The student news site of West High School

West Side Story

The home of the brave

One WSS reporter recounts her experience as a white Muslim woman living in America.

A+view+from+the+plane.
A view from the plane.

A view from the plane.

Fatima Kammona

Fatima Kammona

A view from the plane.

When did the fear of other people, whether it’s their religion, race, ethnicity or all of the above, outweigh their right to be respected? I was born and raised here in America. However, my parents weren’t. The color of my skin is white, I’m a female and I wear a headscarf. I am a born and raised white female Muslim-American.

My mother is from Lebanon and my father is from Iraq, so I’m Lebanese, Iraqi AND American. For those who say I’m not American, what do you have to say about the typo on the front of my passport that says “United States of America?” America was built by immigrants, by people coming from across the ocean. The only people that are native to America are the Native Americans. With this in mind, why are we so afraid of new people coming? Every day there are brave individuals that risk their lives to come to the “land of the free” so that they can live the American Dream.

These days, people forget that you are your own person, that there is only one of you in the world. There are 7.5 billion people in the world, but there is only one me. There are about 1.8 billion Muslims, but I make up less than 0.0000001% of that. I am only responsible for my own actions and only I can control my actions. So how come when something appears on the news about a Muslim radical terrorist doing something atrocious, I am looked at and treated as if those are my actions and I’m responsible for them?

What makes me American is not the fireworks on the fourth of July or the barbecue that you have with your family on Labor Day. What makes me American is the fact that I grew up believing I have the same rights as those of the other kids in my class.

When I was traveling this summer, I felt like a foreigner when I was in American airports. This day and age, wearing a headscarf means you will get some stares. To be honest, you get used to it to a point where you don’t even notice. However, the glares and attitudes I have received while traveling are not the same that I was used to. I usually travel outside of the country every two years, and several times within, and it’s almost as if every time I travel, people want to remind me that they don’t think I belong here.

Once, while traveling to Tennessee, we had stopped at a rest area. An older white woman came up to my mother, my then four-year old brother and me and asked us, “Do you believe in Jesus?” My mother simply replied to her and said, “We do believe in Jesus, but not as a god.” With that, the woman rolled her eyes, made a sound that mimicked the big bad wolf trying to blow down one of the three little pigs’ houses and walked away, closely followed by her husband.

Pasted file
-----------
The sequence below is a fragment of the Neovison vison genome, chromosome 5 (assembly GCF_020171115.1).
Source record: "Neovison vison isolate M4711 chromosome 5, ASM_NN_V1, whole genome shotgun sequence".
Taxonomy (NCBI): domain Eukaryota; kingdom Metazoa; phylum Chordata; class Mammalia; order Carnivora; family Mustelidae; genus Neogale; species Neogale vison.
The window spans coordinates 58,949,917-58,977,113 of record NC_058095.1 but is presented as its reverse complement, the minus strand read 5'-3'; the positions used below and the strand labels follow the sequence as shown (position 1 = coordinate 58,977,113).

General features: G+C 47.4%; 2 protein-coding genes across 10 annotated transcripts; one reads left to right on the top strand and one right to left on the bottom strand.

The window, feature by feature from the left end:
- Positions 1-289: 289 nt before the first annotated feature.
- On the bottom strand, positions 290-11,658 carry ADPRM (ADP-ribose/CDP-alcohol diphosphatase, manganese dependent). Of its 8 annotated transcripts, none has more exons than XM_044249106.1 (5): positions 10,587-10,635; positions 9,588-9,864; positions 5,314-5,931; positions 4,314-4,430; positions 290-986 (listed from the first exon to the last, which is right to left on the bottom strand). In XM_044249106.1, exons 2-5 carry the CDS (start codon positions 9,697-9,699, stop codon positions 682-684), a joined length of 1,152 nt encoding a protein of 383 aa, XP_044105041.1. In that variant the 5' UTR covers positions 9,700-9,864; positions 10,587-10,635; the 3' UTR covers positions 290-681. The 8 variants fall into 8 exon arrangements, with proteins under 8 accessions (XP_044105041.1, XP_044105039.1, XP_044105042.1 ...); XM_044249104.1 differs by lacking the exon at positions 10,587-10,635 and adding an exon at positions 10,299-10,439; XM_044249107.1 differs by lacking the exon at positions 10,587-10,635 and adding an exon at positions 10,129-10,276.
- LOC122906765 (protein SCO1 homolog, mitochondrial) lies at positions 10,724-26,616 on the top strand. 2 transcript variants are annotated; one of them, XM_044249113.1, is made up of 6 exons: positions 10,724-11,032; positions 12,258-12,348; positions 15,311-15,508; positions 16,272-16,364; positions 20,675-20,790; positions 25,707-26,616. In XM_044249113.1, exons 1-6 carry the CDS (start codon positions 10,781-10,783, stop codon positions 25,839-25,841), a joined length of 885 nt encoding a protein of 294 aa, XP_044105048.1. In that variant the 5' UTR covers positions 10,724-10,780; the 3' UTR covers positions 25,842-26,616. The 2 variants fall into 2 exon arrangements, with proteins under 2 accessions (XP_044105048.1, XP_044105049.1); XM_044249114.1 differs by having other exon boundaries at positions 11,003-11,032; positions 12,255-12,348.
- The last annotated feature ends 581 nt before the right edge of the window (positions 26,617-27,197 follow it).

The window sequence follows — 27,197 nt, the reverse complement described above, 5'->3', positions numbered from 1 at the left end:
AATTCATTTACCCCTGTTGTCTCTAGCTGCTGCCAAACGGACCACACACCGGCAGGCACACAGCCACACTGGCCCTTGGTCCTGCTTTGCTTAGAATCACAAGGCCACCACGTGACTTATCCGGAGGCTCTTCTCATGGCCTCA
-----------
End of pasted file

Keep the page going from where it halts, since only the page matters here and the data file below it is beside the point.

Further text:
As people’s fears increase, their tolerance for others decreases.”

When I was waiting for my flight from Chicago to Qatar this summer, I had sat down by this mid-twenty-year-old Muslim woman from Canada. She began to tell me about her experience traveling in and out of the United States. I learned that her name was Kulsoom Kazim and that she had actually traveled in and out of Canada four times in the last year. When I asked Kazim about her thoughts when she travels in the United States, she said, “When I come into the U.S. I feel, like, this negative vibe [from] the people, not just the non-Muslim but the Muslim people too. There’s just that lack of acceptance.”

“I moved to Arizona, so I did live a portion of my life in the States about 4 to 5 years and then I moved back to Canada,” Kazim said. The years that Kazim lived in the U.S. would be the years she attended school from 5th to 9th grade. I didn’t see Kazim again because we had connecting flights to different countries, but one thing she said really stuck with me. “As people’s fears increase, their tolerance for others decreases.”

This is the home of the brave, so why does this fear control our tolerance for others? If we all like to think of ourselves as our own person with our own thoughts and beliefs, then why are we so fast to put others into groups and categories and stereotype them? Why can’t we be brave enough to move forward and give a little bit more acceptance and tolerance to those who need it?

Print Friendly, PDF & Email

Hang on for a minute...we're trying to find some more stories you might like.


Email This Story






Leave a Comment

No Responses to “The home of the brave”

  1. Rana Kammona on September 12th, 2017 7:20 pm

    Great article! You cool. Pretty sure you get it from me. 😉

If you want a picture to show with your comment, go get a gravatar.




Navigate Right
Navigate Left
  • The home of the brave

    Columns

    The (al)most wonderful time of the year

  • The home of the brave

    Columns

    Healthy choices and healthy lifestyles

  • The home of the brave

    Columns

    Black lives matter vs. all lives matter

  • The home of the brave

    Columns

    Plus-sized problems

  • The home of the brave

    Columns

    Try to monitor my closed Chromebook

  • The home of the brave

    Columns

    Column: A tip for freshmen

  • The home of the brave

    Columns

    Opinion: Say no to the trans ban

  • The home of the brave

    Opinion

    Do students take AP classes to make their college application stronger?

  • The home of the brave

    Opinion

    Global warming under the Trump administration

  • The home of the brave

    Columns

    The happiness project

Hang on for a minute...we're trying to find some more stories you might like.


Email This Story






The student news site of West High School
The home of the brave